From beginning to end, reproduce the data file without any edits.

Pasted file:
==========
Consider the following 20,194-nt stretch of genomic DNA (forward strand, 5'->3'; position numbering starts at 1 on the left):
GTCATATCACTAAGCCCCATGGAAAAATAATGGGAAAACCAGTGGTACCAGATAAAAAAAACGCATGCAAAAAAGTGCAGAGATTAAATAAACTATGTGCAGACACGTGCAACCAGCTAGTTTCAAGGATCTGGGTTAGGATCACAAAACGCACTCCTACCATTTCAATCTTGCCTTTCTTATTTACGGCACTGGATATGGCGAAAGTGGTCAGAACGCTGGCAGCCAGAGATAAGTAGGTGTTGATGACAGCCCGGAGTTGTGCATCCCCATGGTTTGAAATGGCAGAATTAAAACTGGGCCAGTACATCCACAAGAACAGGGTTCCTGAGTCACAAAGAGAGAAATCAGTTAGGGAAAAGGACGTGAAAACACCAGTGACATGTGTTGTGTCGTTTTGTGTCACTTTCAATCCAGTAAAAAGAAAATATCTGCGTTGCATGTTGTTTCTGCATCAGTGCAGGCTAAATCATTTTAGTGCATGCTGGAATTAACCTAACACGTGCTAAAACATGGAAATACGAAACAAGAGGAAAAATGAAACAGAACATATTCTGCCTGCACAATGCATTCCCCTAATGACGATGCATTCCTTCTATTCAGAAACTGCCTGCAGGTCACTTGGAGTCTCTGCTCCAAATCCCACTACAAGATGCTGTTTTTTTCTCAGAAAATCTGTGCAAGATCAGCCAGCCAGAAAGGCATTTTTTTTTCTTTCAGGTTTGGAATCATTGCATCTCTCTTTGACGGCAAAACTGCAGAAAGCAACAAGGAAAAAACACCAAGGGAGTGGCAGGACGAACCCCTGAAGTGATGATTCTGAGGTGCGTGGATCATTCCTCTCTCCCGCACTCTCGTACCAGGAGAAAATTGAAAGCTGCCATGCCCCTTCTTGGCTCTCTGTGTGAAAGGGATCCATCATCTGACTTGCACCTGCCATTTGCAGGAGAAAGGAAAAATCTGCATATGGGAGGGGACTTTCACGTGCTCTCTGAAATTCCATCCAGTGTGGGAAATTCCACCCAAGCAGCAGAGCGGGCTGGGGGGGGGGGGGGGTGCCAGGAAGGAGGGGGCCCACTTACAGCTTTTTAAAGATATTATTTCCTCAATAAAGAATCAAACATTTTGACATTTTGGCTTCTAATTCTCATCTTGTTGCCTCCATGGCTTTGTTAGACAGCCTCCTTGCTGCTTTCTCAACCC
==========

Consider the following 20,194-nt stretch of genomic DNA (forward strand, 5'->3'; position numbering starts at 1 on the left):
GTCATATCACTAAGCCCCATGGAAAAATAATGGGAAAACCAGTGGTACCAGATAAAAAAAACGCATGCAAAAAAGTGCAGAGATTAAATAAACTATGTGCAGACACGTGCAACCAGCTAGTTTCAAGGATCTGGGTTAGGATCACAAAACGCACTCCTACCATTTCAATCTTGCCTTTCTTATTTACGGCACTGGATATGGCGAAAGTGGTCAGAACGCTGGCAGCCAGAGATAAGTAGGTGTTGATGACAGCCCGGAGTTGTGCATCCCCATGGTTTGAAATGGCAGAATTAAAACTGGGCCAGTACATCCACAAGAACAGGGTTCCTGAGTCACAAAGAGAGAAATCAGTTAGGGAAAAGGACGTGAAAACACCAGTGACATGTGTTGTGTCGTTTTGTGTCACTTTCAATCCAGTAAAAAGAAAATATCTGCGTTGCATGTTGTTTCTGCATCAGTGCAGGCTAAATCATTTTAGTGCATGCTGGAATTAACCTAACACGTGCTAAAACATGGAAATACGAAACAAGAGGAAAAATGAAACAGAACATATTCTGCCTGCACAATGCATTCCCCTAATGACGATGCATTCCTTCTATTCAGAAACTGCCTGCAGGTCACTTGGAGTCTCTGCTCCAAATCCCACTACAAGATGCTGTTTTTTTCTCAGAAAATCTGTGCAAGATCAGCCAGCCAGAAAGGCATTTTTTTTTCTTTCAGGTTTGGAATCATTGCATCTCTCTTTGACGGCAAAACTGCAGAAAGCAACAAGGAAAAAACACCAAGGGAGTGGCAGGACGAACCCCTGAAGTGATGATTCTGAGGTGCGTGGATCATTCCTCTCTCCCGCACTCTCGTACCAGGAGAAAATTGAAAGCTGCCATGCCCCTTCTTGGCTCTCTGTGTGAAAGGGATCCATCATCTGACTTGCACCTGCCATTTGCAGGAGAAAGGAAAAATCTGCATATGGGAGGGGACTTTCACGTGCTCTCTGAAATTCCATCCAGTGTGGGAAATTCCACCCAAGCAGCAGAGCGGGCTGGGGGGGGGGGGGGGTGCCAGGAAGGAGGGGGCCCACTTACAGCTTTTTAAAGATATTATTTCCTCAATAAAGAATCAAACATTTTGACATTTTGGCTTCTAATTCTCATCTTGTTGCCTCCATGGCTTTGTTAGACAGCCTCCTTGCTGCTTTCTCAACCC